Among the Massachusetts survey findings:

    • Forty-two percent of the lawyers reported hazardous or unhealthy alcohol use. Such alcohol use was more common among lawyers who are white, who are women, who don’t have a disability, who earn more than $150,000 per year and who are younger. There were also higher

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Three is a magic number – family law and Throuples

In 1973, Bob Dorough told us in his Schoolhouse Rock hit that three is a magic number. In that very same song, he also told us this:

A man and a woman had a little baby Yes, they did They had three in the family And that’s a magic number

It’s clear that 50 years later, the modern family has evolved dramatically from Mr Dorough’s presentation and increasingly, people of all generations are throwing off the perceived shackles of traditional family units and embracing an alternative arrangement known as Throupling.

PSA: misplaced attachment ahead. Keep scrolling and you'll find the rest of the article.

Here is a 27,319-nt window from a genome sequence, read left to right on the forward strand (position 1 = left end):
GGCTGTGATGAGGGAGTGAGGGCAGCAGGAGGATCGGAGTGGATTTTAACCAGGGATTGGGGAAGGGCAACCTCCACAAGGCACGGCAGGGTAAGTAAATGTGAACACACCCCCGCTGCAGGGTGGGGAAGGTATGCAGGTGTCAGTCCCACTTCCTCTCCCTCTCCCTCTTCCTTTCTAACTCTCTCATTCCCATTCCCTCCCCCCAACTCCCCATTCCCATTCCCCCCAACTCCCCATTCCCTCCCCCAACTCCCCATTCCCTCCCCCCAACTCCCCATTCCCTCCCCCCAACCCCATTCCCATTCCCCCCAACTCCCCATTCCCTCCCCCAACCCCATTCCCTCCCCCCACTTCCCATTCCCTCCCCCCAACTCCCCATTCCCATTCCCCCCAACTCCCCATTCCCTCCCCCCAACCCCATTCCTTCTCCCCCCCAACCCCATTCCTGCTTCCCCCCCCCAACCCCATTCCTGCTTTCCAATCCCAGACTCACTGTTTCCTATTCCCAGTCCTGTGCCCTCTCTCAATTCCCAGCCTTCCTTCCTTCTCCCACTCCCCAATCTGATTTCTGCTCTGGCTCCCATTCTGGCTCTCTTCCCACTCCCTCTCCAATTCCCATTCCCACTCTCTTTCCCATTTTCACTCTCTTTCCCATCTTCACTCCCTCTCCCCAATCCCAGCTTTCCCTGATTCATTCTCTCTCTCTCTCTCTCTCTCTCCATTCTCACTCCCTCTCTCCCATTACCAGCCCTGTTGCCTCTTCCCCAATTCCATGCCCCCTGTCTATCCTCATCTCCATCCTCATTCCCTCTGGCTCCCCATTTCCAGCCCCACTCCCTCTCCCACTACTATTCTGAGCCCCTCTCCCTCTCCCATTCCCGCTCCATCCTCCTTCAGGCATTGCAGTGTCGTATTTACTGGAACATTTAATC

It must be confessed that ‘Throuple’ is a word not previously written by this author.

Alongside very many articles about alleged celebrity Throuples, a quick Google search reveals a number of definitions varying in complexity and, well, explicitness. But I think for the purpose of this short post we can settle on this:

A committed romantic relationship between three people.

But what of family law and a Throuple?

As anyone who practices in this field would expect, like Blackadder’s asthmatic ant carrying heavy shopping, the law is struggling to keep up: it simply does not adequately reflect the myriad of different family structures we see now, Throuples included.

Here are just a few family law considerations anyone in a Throuple should have in mind:

In this country, a Throuple cannot all marry each other or form a civil partnership. But you knew that already. Having more than one spouse is permitted in some countries and known as polygamy, but such a marriage is not recognised in England & Wales. The Throuple itself would have no legal relationship akin to a marriage or civil partnership.

If none of you are married, no one would have any financial claims as of right against the others in the event of a separation and